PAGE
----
Washington, DC – The National Council on Disability (NCD) -- an independent federal agency that advises the President, Congress, and other federal agencies on the policies and programs affecting the lives of Americans with disabilities honors the life and legacy of pioneering disability advocate Fred Fay who passed away August 20, 2011 in Concord, MA.
Frederick Allan Fay, Ph.D., was born on September 12, 1944, and raised in Washington, DC. At age 16, Fay sustained a spinal cord injury, and started using a manual wheelchair. At 17, Fay began his disability advocacy career by co-founding "Opening Doors," a counseling and information center with his mother.
Fay attended the University of Illinois, one of the first wheelchair-accessible universities in the United States. In 1974, he founded the Boston Center for Independent Living and became the first President of the American Coalition of Citizens with Disabilities – an organization created, governed, and administered by individuals with disabilities which was rare at the time.
For many years, Fay worked at the Tufts New England Medical Center, until syringomyelia made it impossible for him to sit upright. For the past quarter century, Fay continued working from his home in Concord, Massachusetts. In the early years, he used a headset to speak and listen on the phone. Later, Fay had a personal computer mounted on a stand near his motorized bed and an electronic workstation suspended over it. It was from there Fay launched Justice for All (JFA), the groundbreaking online forum that compiled and distributed disability rights information to his wide network of friends, activists and allies across the nation and worldwide.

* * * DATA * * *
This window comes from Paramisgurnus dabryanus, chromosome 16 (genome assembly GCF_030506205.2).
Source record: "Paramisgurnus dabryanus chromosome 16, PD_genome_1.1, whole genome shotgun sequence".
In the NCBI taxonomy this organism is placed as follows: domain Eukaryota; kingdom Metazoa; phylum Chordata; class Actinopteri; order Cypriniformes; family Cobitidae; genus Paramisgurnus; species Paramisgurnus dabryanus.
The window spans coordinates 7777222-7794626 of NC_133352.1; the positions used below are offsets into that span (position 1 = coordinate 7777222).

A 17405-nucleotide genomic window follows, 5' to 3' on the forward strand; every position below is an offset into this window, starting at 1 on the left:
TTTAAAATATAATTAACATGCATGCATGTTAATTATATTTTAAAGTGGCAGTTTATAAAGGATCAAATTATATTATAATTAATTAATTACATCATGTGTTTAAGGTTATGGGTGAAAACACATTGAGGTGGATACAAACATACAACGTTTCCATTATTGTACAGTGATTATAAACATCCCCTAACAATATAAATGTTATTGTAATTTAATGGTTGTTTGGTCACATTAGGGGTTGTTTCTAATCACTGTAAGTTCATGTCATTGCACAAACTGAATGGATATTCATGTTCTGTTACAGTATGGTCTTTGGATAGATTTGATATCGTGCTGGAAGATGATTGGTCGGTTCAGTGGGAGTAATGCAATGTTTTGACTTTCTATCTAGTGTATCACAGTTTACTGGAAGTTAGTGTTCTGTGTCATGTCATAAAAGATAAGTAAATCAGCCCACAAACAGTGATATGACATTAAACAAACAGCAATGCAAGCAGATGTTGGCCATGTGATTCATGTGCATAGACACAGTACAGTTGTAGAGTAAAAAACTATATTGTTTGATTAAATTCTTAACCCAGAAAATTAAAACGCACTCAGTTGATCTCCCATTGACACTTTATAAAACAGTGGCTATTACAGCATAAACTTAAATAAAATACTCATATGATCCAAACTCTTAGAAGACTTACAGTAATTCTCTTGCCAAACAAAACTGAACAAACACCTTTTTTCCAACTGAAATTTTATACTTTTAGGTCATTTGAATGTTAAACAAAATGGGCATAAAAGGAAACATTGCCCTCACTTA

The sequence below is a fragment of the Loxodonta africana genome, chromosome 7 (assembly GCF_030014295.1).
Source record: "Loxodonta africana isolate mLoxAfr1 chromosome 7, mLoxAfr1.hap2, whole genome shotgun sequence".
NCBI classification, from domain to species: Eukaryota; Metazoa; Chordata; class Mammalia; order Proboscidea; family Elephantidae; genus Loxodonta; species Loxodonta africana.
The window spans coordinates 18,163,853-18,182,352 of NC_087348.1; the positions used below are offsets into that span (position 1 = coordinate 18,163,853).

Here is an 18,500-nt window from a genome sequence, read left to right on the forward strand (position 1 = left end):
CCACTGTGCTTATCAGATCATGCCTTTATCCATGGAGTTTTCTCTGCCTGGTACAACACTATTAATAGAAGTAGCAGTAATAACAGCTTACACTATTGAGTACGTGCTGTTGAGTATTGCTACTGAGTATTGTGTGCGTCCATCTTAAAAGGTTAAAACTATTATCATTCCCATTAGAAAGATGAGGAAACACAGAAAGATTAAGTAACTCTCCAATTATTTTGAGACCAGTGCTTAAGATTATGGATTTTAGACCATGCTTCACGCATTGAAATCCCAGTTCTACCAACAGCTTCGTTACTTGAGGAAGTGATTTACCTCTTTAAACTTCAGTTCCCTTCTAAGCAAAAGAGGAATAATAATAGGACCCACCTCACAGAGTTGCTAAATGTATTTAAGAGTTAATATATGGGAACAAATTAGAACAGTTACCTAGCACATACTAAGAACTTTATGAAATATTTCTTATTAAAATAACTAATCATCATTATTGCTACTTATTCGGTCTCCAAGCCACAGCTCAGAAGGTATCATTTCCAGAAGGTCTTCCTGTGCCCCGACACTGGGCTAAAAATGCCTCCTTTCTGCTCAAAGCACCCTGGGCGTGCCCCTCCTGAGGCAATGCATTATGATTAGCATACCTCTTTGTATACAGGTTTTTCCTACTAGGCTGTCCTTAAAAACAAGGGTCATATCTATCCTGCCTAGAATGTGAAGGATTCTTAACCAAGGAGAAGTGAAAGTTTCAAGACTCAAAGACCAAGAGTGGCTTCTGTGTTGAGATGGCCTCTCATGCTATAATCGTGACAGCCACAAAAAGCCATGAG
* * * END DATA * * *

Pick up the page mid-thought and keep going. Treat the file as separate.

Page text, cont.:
In 1997, Fay was awarded the Henry B. Betts Award for outstanding achievement in civil rights for Americans with disabilities and his "flat-out advocacy" over several decades including his role in the development of JFA, which was instrumental in the implementation of the Americans with Disabilities Act of 1990.
"Fred was one of the great early pioneers in disability advocacy. The depth and breadth of his knowledge and commitment was surpassed only by the life he lived and the legacy he leaves behind," said Jonathan Young, Chairman of the National Council on Disability. "It's hard to fully appreciate the contributions of our pioneers because we have the benefit of living in the worlds they created. For most of his life, Fred worked remotely from home which meant few got to meet him in person. But Fred's work helped transform our nation from coast to coast. So much of what disability advocates do today is a direct result of the trails people like Fred Fay blazed for us."
A memorial service in celebration of Fred's life will be held the week of September 12. "A Life Worth Living" a documentary about Fred's life and his role in the disability rights movement is scheduled to air on PBS October 27.
Public Affairs Specialist